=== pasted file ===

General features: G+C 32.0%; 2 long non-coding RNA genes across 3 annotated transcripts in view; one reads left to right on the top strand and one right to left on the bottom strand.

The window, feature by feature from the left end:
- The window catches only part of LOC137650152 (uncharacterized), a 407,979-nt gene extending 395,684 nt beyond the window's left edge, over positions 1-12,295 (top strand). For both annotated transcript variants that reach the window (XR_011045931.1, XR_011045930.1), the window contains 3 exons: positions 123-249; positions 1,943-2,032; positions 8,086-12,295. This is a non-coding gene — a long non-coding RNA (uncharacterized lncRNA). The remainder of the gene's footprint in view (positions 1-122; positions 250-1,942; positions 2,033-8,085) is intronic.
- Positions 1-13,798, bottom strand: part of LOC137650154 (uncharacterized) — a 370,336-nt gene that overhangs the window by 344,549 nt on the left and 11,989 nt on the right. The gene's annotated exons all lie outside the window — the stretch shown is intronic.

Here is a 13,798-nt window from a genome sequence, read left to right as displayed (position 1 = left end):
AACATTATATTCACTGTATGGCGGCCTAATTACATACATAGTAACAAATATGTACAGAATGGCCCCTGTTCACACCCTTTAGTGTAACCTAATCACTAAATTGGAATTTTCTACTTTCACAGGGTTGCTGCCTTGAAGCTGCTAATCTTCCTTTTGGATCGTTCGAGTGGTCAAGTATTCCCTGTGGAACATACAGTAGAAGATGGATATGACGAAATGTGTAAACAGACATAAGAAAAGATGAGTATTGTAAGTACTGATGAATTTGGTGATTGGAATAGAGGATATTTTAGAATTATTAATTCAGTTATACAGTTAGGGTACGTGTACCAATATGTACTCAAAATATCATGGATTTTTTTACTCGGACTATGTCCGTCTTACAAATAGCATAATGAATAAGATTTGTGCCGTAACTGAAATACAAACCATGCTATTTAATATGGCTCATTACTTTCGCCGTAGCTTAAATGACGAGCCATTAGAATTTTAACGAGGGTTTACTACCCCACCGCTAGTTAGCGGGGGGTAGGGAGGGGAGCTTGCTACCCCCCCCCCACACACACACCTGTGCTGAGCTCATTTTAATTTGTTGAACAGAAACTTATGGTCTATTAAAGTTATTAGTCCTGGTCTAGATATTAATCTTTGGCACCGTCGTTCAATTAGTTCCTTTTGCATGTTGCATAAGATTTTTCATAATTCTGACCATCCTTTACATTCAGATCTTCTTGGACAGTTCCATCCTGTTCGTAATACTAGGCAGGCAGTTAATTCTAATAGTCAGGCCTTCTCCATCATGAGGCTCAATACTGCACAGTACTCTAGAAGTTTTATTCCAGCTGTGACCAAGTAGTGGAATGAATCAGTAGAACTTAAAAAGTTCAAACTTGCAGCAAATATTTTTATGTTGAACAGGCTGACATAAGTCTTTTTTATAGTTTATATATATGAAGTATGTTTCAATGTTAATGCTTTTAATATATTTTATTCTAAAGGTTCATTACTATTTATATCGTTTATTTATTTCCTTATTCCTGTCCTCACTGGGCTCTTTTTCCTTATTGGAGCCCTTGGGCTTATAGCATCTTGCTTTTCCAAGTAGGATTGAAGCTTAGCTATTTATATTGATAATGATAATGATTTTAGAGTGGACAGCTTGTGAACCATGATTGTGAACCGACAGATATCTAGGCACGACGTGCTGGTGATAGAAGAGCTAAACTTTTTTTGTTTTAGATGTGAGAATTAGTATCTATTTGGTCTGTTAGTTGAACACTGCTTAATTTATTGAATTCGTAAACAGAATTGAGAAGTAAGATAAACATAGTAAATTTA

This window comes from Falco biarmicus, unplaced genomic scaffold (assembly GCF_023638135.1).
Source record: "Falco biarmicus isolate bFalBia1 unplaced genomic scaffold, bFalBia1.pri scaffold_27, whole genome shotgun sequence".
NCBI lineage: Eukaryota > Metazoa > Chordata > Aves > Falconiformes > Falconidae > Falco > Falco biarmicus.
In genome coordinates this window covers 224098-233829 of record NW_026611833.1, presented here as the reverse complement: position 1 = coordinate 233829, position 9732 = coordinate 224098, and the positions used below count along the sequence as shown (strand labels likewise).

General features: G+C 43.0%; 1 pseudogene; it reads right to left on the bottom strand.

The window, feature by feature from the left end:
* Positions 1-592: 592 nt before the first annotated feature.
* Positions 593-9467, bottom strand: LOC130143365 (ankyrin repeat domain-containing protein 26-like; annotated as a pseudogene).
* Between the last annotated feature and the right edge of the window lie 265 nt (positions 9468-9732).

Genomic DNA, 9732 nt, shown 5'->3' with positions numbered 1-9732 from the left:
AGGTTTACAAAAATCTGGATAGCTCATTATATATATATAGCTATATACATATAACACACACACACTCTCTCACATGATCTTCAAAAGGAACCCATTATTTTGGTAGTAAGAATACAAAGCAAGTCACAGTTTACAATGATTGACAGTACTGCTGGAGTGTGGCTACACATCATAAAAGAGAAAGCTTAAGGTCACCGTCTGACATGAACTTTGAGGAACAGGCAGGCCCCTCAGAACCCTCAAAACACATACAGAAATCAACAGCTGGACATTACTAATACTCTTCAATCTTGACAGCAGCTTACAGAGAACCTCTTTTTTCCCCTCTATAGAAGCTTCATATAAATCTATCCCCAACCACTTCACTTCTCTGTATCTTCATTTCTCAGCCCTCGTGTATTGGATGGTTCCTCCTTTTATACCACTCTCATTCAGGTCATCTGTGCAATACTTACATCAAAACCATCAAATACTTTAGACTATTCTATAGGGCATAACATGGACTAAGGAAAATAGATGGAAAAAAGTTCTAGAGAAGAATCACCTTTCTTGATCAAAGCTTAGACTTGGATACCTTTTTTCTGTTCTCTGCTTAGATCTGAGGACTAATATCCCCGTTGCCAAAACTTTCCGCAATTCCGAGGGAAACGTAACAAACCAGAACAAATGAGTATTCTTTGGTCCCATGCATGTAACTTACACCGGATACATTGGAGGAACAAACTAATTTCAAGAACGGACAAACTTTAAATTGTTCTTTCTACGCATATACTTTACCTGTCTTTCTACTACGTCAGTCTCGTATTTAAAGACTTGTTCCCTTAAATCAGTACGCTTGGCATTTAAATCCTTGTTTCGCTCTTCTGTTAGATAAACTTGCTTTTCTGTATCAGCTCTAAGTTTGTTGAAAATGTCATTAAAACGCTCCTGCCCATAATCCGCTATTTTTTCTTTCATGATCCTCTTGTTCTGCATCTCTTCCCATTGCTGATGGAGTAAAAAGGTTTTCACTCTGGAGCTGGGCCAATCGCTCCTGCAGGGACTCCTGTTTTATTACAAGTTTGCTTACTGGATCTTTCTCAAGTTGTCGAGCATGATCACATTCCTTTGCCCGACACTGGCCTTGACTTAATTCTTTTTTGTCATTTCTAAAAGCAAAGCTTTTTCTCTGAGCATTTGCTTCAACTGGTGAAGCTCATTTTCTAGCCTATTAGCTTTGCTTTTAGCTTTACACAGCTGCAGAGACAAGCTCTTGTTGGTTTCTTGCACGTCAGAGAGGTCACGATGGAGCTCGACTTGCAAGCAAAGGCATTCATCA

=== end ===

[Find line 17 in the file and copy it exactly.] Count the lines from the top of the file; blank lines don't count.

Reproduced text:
AGGTTTACAAAAATCTGGATAGCTCATTATATATATATAGCTATATACATATAACACACACACACTCTCTCACATGATCTTCAAAAGGAACCCATTATTTTGGTAGTAAGAATACAAAGCAAGTCACAGTTTACAATGATTGACAGTACTGCTGGAGTGTGGCTACACATCATAAAAGAGAAAGCTTAAGGTCACCGTCTGACATGAACTTTGAGGAACAGGCAGGCCCCTCAGAACCCTCAAAACACATACAGAAATCAACAGCTGGACATTACTAATACTCTTCAATCTTGACAGCAGCTTACAGAGAACCTCTTTTTTCCCCTCTATAGAAGCTTCATATAAATCTATCCCCAACCACTTCACTTCTCTGTATCTTCATTTCTCAGCCCTCGTGTATTGGATGGTTCCTCCTTTTATACCACTCTCATTCAGGTCATCTGTGCAATACTTACATCAAAACCATCAAATACTTTAGACTATTCTATAGGGCATAACATGGACTAAGGAAAATAGATGGAAAAAAGTTCTAGAGAAGAATCACCTTTCTTGATCAAAGCTTAGACTTGGATACCTTTTTTCTGTTCTCTGCTTAGATCTGAGGACTAATATCCCCGTTGCCAAAACTTTCCGCAATTCCGAGGGAAACGTAACAAACCAGAACAAATGAGTATTCTTTGGTCCCATGCATGTAACTTACACCGGATACATTGGAGGAACAAACTAATTTCAAGAACGGACAAACTTTAAATTGTTCTTTCTACGCATATACTTTACCTGTCTTTCTACTACGTCAGTCTCGTATTTAAAGACTTGTTCCCTTAAATCAGTACGCTTGGCATTTAAATCCTTGTTTCGCTCTTCTGTTAGATAAACTTGCTTTTCTGTATCAGCTCTAAGTTTGTTGAAAATGTCATTAAAACGCTCCTGCCCATAATCCGCTATTTTTTCTTTCATGATCCTCTTGTTCTGCATCTCTTCCCATTGCTGATGGAGTAAAAAGGTTTTCACTCTGGAGCTGGGCCAATCGCTCCTGCAGGGACTCCTGTTTTATTACAAGTTTGCTTACTGGATCTTTCTCAAGTTGTCGAGCATGATCACATTCCTTTGCCCGACACTGGCCTTGACTTAATTCTTTTTTGTCATTTCTAAAAGCAAAGCTTTTTCTCTGAGCATTTGCTTCAACTGGTGAAGCTCATTTTCTAGCCTATTAGCTTTGCTTTTAGCTTTACACAGCTGCAGAGACAAGCTCTTGTTGGTTTCTTGCACGTCAGAGAGGTCACGATGGAGCTCGACTTGCAAGCAAAGGCATTCATCA